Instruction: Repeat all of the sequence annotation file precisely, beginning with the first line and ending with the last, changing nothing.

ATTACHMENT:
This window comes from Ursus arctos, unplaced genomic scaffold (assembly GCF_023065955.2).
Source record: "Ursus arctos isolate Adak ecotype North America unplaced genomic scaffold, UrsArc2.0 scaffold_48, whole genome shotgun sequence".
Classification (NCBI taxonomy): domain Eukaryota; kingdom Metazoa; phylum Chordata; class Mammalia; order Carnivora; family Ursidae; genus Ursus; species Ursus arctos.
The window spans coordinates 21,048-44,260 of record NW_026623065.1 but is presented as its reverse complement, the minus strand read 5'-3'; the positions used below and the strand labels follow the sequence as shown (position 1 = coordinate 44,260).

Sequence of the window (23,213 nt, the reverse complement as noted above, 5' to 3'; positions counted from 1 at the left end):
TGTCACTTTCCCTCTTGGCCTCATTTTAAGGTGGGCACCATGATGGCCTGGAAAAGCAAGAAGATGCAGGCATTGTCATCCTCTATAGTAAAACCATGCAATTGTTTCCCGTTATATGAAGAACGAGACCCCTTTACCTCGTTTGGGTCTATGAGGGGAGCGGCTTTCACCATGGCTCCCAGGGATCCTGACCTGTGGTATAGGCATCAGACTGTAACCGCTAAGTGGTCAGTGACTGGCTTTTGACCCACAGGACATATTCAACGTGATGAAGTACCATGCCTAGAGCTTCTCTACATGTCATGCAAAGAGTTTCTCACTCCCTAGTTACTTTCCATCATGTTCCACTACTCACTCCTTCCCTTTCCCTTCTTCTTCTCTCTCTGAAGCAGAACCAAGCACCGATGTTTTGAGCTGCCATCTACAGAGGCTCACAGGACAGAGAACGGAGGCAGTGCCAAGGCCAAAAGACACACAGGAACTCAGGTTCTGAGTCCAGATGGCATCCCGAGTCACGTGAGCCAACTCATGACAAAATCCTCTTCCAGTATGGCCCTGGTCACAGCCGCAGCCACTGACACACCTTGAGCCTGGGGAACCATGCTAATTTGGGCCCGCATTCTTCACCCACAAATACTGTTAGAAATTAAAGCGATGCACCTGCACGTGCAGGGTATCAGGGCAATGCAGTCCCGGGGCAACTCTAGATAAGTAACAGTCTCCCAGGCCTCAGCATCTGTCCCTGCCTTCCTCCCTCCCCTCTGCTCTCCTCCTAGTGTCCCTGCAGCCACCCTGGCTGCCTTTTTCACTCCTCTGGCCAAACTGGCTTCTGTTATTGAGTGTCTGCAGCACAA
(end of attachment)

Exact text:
This window comes from Ursus arctos, unplaced genomic scaffold (assembly GCF_023065955.2).
Source record: "Ursus arctos isolate Adak ecotype North America unplaced genomic scaffold, UrsArc2.0 scaffold_48, whole genome shotgun sequence".
Classification (NCBI taxonomy): domain Eukaryota; kingdom Metazoa; phylum Chordata; class Mammalia; order Carnivora; family Ursidae; genus Ursus; species Ursus arctos.
The window spans coordinates 21,048-44,260 of record NW_026623065.1 but is presented as its reverse complement, the minus strand read 5'-3'; the positions used below and the strand labels follow the sequence as shown (position 1 = coordinate 44,260).

Sequence of the window (23,213 nt, the reverse complement as noted above, 5' to 3'; positions counted from 1 at the left end):
TGTCACTTTCCCTCTTGGCCTCATTTTAAGGTGGGCACCATGATGGCCTGGAAAAGCAAGAAGATGCAGGCATTGTCATCCTCTATAGTAAAACCATGCAATTGTTTCCCGTTATATGAAGAACGAGACCCCTTTACCTCGTTTGGGTCTATGAGGGGAGCGGCTTTCACCATGGCTCCCAGGGATCCTGACCTGTGGTATAGGCATCAGACTGTAACCGCTAAGTGGTCAGTGACTGGCTTTTGACCCACAGGACATATTCAACGTGATGAAGTACCATGCCTAGAGCTTCTCTACATGTCATGCAAAGAGTTTCTCACTCCCTAGTTACTTTCCATCATGTTCCACTACTCACTCCTTCCCTTTCCCTTCTTCTTCTCTCTCTGAAGCAGAACCAAGCACCGATGTTTTGAGCTGCCATCTACAGAGGCTCACAGGACAGAGAACGGAGGCAGTGCCAAGGCCAAAAGACACACAGGAACTCAGGTTCTGAGTCCAGATGGCATCCCGAGTCACGTGAGCCAACTCATGACAAAATCCTCTTCCAGTATGGCCCTGGTCACAGCCGCAGCCACTGACACACCTTGAGCCTGGGGAACCATGCTAATTTGGGCCCGCATTCTTCACCCACAAATACTGTTAGAAATTAAAGCGATGCACCTGCACGTGCAGGGTATCAGGGCAATGCAGTCCCGGGGCAACTCTAGATAAGTAACAGTCTCCCAGGCCTCAGCATCTGTCCCTGCCTTCCTCCCTCCCCTCTGCTCTCCTCCTAGTGTCCCTGCAGCCACCCTGGCTGCCTTTTTCACTCCTCTGGCCAAACTGGCTTCTGTTATTGAGTGTCTGCAGCACAA